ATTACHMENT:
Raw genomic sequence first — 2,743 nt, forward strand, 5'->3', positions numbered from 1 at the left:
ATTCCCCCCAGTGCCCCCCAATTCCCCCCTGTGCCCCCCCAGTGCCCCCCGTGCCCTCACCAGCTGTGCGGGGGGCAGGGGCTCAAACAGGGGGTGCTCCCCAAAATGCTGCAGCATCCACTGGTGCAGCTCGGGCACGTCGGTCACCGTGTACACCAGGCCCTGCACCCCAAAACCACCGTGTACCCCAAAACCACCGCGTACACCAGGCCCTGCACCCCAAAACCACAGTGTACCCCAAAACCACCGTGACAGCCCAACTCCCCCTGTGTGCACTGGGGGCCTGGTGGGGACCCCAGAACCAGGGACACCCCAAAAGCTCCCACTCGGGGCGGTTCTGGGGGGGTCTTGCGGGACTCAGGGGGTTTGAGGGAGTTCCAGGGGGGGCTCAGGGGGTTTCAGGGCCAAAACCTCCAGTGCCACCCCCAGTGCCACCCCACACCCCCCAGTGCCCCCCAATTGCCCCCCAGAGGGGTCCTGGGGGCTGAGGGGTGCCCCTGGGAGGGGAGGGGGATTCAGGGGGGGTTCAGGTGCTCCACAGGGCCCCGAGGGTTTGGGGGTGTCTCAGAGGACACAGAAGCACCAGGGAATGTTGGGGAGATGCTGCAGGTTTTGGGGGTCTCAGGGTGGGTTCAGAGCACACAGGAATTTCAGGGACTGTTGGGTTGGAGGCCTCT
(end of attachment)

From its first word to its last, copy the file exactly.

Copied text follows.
Raw genomic sequence first — 2,743 nt, forward strand, 5'->3', positions numbered from 1 at the left:
ATTCCCCCCAGTGCCCCCCAATTCCCCCCTGTGCCCCCCCAGTGCCCCCCGTGCCCTCACCAGCTGTGCGGGGGGCAGGGGCTCAAACAGGGGGTGCTCCCCAAAATGCTGCAGCATCCACTGGTGCAGCTCGGGCACGTCGGTCACCGTGTACACCAGGCCCTGCACCCCAAAACCACCGTGTACCCCAAAACCACCGCGTACACCAGGCCCTGCACCCCAAAACCACAGTGTACCCCAAAACCACCGTGACAGCCCAACTCCCCCTGTGTGCACTGGGGGCCTGGTGGGGACCCCAGAACCAGGGACACCCCAAAAGCTCCCACTCGGGGCGGTTCTGGGGGGGTCTTGCGGGACTCAGGGGGTTTGAGGGAGTTCCAGGGGGGGCTCAGGGGGTTTCAGGGCCAAAACCTCCAGTGCCACCCCCAGTGCCACCCCACACCCCCCAGTGCCCCCCAATTGCCCCCCAGAGGGGTCCTGGGGGCTGAGGGGTGCCCCTGGGAGGGGAGGGGGATTCAGGGGGGGTTCAGGTGCTCCACAGGGCCCCGAGGGTTTGGGGGTGTCTCAGAGGACACAGAAGCACCAGGGAATGTTGGGGAGATGCTGCAGGTTTTGGGGGTCTCAGGGTGGGTTCAGAGCACACAGGAATTTCAGGGACTGTTGGGTTGGAGGCCTCT